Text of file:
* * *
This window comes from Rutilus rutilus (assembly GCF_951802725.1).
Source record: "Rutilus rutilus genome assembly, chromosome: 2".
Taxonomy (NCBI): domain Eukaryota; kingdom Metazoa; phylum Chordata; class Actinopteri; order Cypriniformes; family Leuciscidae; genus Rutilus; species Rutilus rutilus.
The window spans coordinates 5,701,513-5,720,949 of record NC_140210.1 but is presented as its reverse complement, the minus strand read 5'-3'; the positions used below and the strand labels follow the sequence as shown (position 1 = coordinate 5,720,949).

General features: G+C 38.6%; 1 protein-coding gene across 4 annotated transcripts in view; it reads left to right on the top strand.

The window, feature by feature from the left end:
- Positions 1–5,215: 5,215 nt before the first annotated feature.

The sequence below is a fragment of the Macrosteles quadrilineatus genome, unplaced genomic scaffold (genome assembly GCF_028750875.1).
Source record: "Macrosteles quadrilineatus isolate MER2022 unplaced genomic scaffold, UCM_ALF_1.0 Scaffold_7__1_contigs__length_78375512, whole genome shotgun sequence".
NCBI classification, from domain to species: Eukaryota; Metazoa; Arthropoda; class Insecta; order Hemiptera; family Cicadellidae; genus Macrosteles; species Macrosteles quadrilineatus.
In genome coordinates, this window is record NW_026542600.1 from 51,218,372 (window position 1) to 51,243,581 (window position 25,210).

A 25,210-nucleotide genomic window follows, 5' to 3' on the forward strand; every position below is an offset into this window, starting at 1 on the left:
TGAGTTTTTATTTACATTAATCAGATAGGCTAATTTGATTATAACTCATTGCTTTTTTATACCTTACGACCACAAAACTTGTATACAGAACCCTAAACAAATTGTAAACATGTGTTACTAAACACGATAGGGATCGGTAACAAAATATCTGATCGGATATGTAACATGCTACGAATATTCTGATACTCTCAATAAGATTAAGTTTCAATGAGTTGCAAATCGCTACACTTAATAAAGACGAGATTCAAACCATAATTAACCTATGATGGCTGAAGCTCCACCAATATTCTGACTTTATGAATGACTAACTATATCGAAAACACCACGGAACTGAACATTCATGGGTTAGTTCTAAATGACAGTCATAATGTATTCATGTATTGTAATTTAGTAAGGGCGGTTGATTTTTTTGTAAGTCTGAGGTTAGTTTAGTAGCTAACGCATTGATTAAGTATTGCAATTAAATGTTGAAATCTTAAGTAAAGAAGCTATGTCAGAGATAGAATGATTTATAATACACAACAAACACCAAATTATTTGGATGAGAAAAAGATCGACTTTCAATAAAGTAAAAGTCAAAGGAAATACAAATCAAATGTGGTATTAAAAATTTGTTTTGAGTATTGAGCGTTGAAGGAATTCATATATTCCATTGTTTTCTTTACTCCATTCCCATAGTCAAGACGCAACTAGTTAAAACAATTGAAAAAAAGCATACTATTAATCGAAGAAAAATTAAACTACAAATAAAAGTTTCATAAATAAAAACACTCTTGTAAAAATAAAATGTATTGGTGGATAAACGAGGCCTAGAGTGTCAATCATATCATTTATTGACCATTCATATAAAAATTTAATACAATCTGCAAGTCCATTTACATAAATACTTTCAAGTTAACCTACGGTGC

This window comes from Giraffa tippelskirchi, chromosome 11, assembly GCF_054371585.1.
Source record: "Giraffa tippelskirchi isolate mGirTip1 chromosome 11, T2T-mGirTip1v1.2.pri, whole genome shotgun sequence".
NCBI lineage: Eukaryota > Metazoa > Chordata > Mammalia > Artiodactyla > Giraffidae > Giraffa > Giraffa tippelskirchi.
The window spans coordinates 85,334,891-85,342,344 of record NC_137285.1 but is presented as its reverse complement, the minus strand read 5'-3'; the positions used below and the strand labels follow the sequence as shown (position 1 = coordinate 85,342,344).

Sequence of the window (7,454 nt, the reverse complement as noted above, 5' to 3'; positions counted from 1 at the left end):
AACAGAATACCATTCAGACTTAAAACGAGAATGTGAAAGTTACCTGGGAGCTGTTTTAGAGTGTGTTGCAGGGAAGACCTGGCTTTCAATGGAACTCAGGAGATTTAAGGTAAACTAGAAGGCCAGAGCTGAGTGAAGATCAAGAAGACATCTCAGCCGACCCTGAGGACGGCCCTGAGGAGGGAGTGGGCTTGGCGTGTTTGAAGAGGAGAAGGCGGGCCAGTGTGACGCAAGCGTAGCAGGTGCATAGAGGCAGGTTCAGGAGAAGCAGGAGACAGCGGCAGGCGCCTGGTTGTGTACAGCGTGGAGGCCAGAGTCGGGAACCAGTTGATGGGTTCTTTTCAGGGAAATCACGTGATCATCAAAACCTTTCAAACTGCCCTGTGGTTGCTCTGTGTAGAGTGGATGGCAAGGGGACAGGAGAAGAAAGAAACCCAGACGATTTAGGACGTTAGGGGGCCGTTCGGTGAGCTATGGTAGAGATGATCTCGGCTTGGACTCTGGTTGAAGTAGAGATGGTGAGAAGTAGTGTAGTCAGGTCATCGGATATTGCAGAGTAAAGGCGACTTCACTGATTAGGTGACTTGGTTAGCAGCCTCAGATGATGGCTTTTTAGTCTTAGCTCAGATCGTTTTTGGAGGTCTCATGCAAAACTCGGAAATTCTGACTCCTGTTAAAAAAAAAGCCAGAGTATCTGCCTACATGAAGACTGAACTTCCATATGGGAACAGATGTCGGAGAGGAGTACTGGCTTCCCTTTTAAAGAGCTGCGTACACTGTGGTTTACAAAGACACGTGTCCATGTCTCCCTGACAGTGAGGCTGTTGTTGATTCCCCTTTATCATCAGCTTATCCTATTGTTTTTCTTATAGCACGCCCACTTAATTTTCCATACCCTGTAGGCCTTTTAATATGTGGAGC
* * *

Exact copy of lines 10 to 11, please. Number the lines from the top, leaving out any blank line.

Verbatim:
NCBI classification, from domain to species: Eukaryota; Metazoa; Arthropoda; class Insecta; order Hemiptera; family Cicadellidae; genus Macrosteles; species Macrosteles quadrilineatus.
In genome coordinates, this window is record NW_026542600.1 from 51,218,372 (window position 1) to 51,243,581 (window position 25,210).